Using the phrase "we shall overcome," borrowed from African-American leaders struggling for equal rights, Johnson declared that "every American citizen must have an equal right to vote." Johnson reminded the nation that the Fifteenth Amendment, which was passed after the Civil War, gave all citizens the right to vote regardless of race or color. But states had defied the Constitution and erected barriers. Discrimination had taken the form of literacy, knowledge or character tests administered solely to African-Americans to keep them from registering to vote.
     
  12. moreluck

    moreluck golden ticket member

    On this day in 1751, James Madison, drafter of the Constitution, recorder of the Constitutional Convention, author of the Federalist Papers and fourth president of the United States, is born on a plantation in Virginia.
     
  13. moreluck

    moreluck golden ticket member

    On this day in 461 A.D., Saint Patrick, Christian missionary, bishop and apostle of Ireland, dies at Saul, Downpatrick, Ireland.
     
  14. moreluck

    moreluck golden ticket member

  15. moreluck

    moreluck golden ticket member

    On this day in 1965, President Lyndon B. Johnson notifies Alabama's Governor George Wallace that he will use federal authority to call up the Alabama National Guard in order to supervise a planned civil rights march from Selma to Montgomery.
     
  16. moreluck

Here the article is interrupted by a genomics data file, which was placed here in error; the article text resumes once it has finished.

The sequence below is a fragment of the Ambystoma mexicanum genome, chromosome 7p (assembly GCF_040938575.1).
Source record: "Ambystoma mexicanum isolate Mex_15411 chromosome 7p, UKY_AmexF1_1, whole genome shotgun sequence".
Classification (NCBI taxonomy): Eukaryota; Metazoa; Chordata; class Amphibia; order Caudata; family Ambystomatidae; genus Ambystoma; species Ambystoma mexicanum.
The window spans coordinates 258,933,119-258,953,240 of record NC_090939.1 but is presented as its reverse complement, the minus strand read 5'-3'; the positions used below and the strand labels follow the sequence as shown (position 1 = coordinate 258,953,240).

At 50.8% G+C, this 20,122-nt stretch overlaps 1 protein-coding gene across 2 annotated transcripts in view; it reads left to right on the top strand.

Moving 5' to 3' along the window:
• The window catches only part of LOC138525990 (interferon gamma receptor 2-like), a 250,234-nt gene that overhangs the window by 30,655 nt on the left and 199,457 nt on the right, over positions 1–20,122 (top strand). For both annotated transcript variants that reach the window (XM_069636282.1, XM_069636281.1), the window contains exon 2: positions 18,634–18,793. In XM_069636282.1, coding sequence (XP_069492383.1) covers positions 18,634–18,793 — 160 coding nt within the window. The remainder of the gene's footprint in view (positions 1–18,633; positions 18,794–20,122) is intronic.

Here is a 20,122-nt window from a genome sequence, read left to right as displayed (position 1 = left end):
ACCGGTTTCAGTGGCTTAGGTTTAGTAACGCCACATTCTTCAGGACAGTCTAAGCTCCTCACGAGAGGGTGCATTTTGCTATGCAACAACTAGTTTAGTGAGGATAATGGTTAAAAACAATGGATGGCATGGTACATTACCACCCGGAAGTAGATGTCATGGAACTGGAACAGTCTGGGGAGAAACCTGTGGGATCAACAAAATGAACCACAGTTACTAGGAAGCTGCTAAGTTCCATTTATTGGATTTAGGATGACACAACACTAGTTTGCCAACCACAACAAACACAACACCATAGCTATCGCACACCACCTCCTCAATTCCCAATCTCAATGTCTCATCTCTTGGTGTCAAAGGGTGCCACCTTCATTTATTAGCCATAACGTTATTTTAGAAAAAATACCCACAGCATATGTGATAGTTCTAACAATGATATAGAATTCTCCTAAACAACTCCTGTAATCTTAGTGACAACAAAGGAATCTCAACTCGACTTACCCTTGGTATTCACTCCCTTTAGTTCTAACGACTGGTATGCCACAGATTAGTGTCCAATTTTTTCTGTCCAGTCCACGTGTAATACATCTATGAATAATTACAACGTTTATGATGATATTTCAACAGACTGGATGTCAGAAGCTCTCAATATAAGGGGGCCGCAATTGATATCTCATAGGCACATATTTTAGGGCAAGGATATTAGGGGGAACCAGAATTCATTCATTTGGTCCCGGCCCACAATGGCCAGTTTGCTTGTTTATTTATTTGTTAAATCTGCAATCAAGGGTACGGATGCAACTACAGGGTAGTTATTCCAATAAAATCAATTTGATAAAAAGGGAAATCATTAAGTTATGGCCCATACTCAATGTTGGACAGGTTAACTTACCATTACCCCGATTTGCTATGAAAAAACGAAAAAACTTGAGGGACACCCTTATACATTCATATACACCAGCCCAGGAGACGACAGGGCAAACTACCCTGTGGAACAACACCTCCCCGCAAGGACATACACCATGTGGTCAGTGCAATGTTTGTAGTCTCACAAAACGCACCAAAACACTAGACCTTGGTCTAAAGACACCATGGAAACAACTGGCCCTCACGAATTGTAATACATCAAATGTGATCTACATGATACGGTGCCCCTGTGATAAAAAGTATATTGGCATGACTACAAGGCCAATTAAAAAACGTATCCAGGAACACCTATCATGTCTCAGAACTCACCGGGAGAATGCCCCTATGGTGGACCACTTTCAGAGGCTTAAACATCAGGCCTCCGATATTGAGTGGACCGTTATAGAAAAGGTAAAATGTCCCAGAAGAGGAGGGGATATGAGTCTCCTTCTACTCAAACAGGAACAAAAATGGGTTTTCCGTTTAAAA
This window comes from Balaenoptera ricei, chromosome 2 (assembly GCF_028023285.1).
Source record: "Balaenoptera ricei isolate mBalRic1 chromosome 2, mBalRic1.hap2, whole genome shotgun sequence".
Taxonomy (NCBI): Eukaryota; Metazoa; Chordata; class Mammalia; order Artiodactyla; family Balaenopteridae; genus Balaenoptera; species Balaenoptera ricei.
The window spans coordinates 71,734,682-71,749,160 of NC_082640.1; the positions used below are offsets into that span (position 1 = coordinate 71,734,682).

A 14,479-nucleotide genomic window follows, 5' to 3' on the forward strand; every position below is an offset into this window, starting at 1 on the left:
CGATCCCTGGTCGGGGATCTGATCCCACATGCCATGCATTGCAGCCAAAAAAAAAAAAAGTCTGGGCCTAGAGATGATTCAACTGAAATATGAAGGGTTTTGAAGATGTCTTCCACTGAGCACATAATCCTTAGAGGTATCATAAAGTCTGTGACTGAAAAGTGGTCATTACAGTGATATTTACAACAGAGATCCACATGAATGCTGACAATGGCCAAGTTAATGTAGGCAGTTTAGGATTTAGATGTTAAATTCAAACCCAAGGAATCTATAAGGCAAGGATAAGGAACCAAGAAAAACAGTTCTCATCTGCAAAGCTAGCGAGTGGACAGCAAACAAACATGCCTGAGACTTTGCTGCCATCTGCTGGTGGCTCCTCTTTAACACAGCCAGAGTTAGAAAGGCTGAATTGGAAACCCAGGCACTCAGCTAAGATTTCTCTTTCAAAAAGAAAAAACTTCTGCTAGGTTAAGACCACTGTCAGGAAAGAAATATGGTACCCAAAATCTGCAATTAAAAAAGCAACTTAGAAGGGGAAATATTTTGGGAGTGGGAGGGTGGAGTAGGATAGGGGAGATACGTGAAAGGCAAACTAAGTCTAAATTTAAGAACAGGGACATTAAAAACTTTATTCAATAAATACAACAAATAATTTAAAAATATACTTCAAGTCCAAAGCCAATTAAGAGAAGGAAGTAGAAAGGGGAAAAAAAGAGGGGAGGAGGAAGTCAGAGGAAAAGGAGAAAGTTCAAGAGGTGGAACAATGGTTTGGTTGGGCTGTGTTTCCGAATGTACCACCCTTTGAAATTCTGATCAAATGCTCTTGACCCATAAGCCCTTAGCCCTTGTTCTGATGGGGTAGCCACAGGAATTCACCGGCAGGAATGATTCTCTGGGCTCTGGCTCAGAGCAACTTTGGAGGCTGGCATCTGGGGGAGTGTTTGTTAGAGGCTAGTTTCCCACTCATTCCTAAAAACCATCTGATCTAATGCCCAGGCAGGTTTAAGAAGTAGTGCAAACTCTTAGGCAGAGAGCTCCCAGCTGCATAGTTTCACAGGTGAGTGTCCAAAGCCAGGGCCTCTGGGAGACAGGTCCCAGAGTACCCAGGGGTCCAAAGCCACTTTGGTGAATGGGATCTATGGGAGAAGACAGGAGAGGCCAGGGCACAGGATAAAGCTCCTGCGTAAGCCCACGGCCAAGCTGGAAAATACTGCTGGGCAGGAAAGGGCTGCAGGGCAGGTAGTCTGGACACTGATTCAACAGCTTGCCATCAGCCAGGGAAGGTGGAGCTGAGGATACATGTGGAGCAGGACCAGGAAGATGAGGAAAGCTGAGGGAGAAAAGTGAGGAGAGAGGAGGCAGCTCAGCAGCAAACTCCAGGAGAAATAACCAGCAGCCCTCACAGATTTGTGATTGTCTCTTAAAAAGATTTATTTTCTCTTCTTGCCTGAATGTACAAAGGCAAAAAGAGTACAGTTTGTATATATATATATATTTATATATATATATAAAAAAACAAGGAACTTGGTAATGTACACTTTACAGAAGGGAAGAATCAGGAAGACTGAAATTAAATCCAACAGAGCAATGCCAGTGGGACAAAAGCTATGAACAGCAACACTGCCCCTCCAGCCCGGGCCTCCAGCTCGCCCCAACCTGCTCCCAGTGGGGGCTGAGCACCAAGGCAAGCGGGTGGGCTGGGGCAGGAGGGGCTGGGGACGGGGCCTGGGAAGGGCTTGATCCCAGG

moreluck golden ticket member

    On this day in 1983, the Pentagon awards a production contract worth more than $1 billion to AM General Corporation to develop 55,000 High Mobility Multipurpose Wheeled Vehicles (HMMWV). Nicknamed the Humvee and designed to transport troops and cargo, the wide, rugged vehicles entered the spotlight when they were used by the American military during the 1989 invasion of Panama and the Persian Gulf War in the early 1990s.
     
  17. moreluck

    moreluck golden ticket member

    On this day in 1839, the initials "O.K." are first published in The Boston Morning Post. Meant as an abbreviation for "oll correct," a popular slang misspelling of "all correct" at the time, OK steadily made its way into the everyday speech of Americans.
     
  18. moreluck

    moreluck golden ticket member

    The worst oil spill in U.S. territory begins when the supertanker Exxon Valdez, owned and operated by the Exxon Corporation, runs aground on a reef in Prince William Sound in southern Alaska. An estimated 11 million gallons of oil eventually spilled into the water. Attempts to contain the massive spill were unsuccessful, and wind and currents spread the oil more than 100 miles from its source, eventually polluting more than 700 miles of coastline. Hundreds of thousands of birds and animals were adversely affected by the environmental disaster.
     
  19. moreluck

    moreluck golden ticket member

    In one of the darkest moments of America's industrial history, the Triangle Shirtwaist Company factory in New York City burns down, killing 145 workers, on this day in 1911. The tragedy led to the development of a series of laws and regulations that better protected the safety of factory workers.
     
  20. moreluck

    moreluck golden ticket member

    On March 26, 1953, American medical researcher Dr. Jonas Salk announces on a national radio show that he has successfully tested a vaccine against poliomyelitis, the virus that causes the crippling disease of polio. In 1952--an epidemic year for polio--there were 58,000 new cases reported in the United States, and more than 3,000 died from the disease. For promising eventually to eradicate the disease, which is known as "infant paralysis" because it mainly affects children, Dr. Salk was celebrated as the great doctor-benefactor of his time.